June 5, 2024

Global Regulations

Fit for 55: What You Need to Know About the European Climate Law

Fit for 55: What You Need to Know About the European Climate Law

What is the European Climate Law?

The European Climate Law covers the goal of the European Green Deal which states that Europe will be a climate-neutral region by 2050 and cut their emissions 55% by 2030 compared to 1990 levels, referred to as the Fit for 55 package. It entered into force on 29 July 2021. Climate neutrality means that by 2050 the EU member states will have needed to take measures to get to net zero and implement technologies that replace the existing fossil fuels that are responsible for emissions. Within this broader objective, further regulations have been set to impose that each sector of every member state do its part with sector-specific roadmaps to ensure progress. 

The main aspects of the law will ensure that climate neutrality is irreversible, that investors will have a transparent view of eco-conscience investments, and that the green transition will be socially fair and cost-effective. This is being done by implementing climate change strategies that include carbon mitigation and climate adaptation for a robust plan that will replace old technologies with new, while trying to remove some of the damage that has already been done. This will foster achieving their extended objective of climate negativity after 2050. This legally binding agreement will be reviewed every five years as per the Paris Agreement. 

To give special attention to climate change actions, the European Scientific Advisory Board on Climate Change was established in 2021 out of the European Environment Agency (EEA) to achieve climate neutrality by 2050. This is an advisory board of fifteen senior scientific experts that will give advice regarding the most effective ways to achieve the 2050 goal. 

The Fit for 55 package in detail

What’s encompassed in the Fit for 55 package is a multifaceted plan to achieve a 55% cut in GHG emissions by 2030 compared to 1990 levels. 

The EU Emissions Trading System (EU ETS)

This is the EU’s carbon pricing mechanism based on a cap-and-trade system. It applies to energy-intensive industries, the power generation sector, maritime transport, and the commercial aviation industry throughout the European Economic Area (EEA) through the implementation of the global carbon offsetting and reduction scheme for international aviation (CORSIA) through the EU ETS. The aforementioned list overall covers approximately 10,000 companies. By decreasing its allowances every year, emissions in the EU decreased 41% since 2005.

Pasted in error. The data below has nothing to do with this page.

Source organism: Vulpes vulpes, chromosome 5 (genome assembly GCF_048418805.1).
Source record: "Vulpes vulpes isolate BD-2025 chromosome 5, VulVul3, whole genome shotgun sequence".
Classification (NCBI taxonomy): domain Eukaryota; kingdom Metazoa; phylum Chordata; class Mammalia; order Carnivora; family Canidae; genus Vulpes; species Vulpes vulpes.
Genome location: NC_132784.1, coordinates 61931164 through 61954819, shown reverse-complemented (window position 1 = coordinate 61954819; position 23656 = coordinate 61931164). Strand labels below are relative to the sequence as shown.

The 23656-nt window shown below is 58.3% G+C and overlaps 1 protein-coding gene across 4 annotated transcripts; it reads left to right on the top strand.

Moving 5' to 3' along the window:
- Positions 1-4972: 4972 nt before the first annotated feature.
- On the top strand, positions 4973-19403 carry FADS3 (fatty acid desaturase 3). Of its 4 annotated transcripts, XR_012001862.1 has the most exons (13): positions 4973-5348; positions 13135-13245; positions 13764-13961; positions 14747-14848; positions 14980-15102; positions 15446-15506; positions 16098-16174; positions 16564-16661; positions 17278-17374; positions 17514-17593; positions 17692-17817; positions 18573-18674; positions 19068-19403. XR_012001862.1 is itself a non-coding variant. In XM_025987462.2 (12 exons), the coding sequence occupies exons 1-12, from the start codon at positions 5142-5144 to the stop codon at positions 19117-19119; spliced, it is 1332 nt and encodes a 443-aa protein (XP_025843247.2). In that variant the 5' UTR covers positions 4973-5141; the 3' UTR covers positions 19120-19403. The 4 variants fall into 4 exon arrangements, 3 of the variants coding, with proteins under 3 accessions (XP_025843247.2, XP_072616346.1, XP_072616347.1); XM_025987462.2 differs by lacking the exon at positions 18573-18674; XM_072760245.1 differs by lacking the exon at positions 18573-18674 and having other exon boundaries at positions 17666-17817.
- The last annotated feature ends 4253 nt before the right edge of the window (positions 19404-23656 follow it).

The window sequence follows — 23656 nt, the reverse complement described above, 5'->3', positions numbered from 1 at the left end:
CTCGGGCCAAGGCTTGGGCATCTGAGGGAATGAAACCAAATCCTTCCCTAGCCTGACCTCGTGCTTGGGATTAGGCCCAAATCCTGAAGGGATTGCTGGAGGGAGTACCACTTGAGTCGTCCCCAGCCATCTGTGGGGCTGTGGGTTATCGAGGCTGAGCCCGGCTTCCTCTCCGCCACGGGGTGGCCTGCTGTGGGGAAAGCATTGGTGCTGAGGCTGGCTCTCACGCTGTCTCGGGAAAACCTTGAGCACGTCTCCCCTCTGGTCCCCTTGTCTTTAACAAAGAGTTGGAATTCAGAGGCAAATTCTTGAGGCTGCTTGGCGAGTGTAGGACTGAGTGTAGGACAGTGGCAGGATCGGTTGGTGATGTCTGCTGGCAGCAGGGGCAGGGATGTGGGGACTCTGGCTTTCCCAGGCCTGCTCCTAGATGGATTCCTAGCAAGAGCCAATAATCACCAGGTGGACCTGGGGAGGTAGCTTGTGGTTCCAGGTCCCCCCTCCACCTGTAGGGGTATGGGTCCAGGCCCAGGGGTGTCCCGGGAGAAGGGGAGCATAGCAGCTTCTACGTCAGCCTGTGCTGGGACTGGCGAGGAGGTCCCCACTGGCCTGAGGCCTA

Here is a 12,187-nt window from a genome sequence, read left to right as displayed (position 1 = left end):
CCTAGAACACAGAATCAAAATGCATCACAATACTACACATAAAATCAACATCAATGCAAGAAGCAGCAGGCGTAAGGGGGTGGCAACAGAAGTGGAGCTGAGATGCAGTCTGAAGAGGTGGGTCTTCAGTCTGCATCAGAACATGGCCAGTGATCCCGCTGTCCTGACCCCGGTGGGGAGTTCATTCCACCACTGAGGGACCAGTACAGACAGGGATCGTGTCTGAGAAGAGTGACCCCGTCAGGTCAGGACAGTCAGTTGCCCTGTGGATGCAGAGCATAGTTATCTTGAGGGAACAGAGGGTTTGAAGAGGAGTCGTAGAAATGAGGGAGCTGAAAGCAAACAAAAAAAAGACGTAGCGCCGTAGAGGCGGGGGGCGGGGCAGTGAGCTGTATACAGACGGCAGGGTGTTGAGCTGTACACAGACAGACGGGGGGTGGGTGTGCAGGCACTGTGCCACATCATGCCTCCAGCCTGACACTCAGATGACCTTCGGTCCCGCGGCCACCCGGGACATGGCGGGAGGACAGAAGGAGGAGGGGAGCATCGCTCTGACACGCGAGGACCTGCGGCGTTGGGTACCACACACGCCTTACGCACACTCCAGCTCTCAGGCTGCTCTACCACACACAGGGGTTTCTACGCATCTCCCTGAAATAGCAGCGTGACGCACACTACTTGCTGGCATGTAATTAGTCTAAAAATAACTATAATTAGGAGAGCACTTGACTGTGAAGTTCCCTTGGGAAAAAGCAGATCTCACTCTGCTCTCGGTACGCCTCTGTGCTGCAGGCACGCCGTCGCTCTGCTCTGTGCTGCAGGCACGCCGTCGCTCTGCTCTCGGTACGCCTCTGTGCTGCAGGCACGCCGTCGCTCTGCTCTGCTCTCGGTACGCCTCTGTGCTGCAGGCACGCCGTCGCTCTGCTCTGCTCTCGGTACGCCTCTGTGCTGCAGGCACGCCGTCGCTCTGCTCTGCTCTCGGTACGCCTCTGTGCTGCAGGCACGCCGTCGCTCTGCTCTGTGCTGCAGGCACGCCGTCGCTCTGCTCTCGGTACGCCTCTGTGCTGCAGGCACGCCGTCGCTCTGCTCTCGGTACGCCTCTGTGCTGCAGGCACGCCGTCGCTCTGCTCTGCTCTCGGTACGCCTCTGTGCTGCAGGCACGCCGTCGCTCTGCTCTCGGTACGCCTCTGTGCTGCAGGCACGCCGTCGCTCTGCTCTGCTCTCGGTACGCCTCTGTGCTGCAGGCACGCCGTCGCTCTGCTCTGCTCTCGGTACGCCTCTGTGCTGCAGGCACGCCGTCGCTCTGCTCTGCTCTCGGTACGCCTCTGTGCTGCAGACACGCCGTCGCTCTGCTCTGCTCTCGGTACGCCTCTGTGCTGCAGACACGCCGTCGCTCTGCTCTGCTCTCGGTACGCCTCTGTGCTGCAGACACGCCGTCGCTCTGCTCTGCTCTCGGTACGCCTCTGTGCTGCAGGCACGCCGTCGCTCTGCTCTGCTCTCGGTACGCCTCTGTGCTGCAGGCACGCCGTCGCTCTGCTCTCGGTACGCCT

The EU carbon border adjustment mechanism (CBAM)

Europe also introduced its CBAM in October of 2023. This ensures fair carbon pricing for imports that aren’t required to participate in the EU ETS. Why is the CBAM necessary? This component of the Fit for 55 package ensures that companies doing business with the EU are subject to the same pricing as those doing business from the EU. 

The Carbon Border Adjustment Mechanism was created to address carbon leakage from offshore emissions. Carbon leakage occurs when companies transfer the production of goods to countries with lower emissions standards, often leading to an overall increase in their scope 3 emissions. This can happen if another country has less effective carbon mitigation policies or little climate consideration. This may lead to importing goods with higher production emissions that replace the cleaner domestic products; not only polluting more but making prices unfair. It also prevents greenwashing.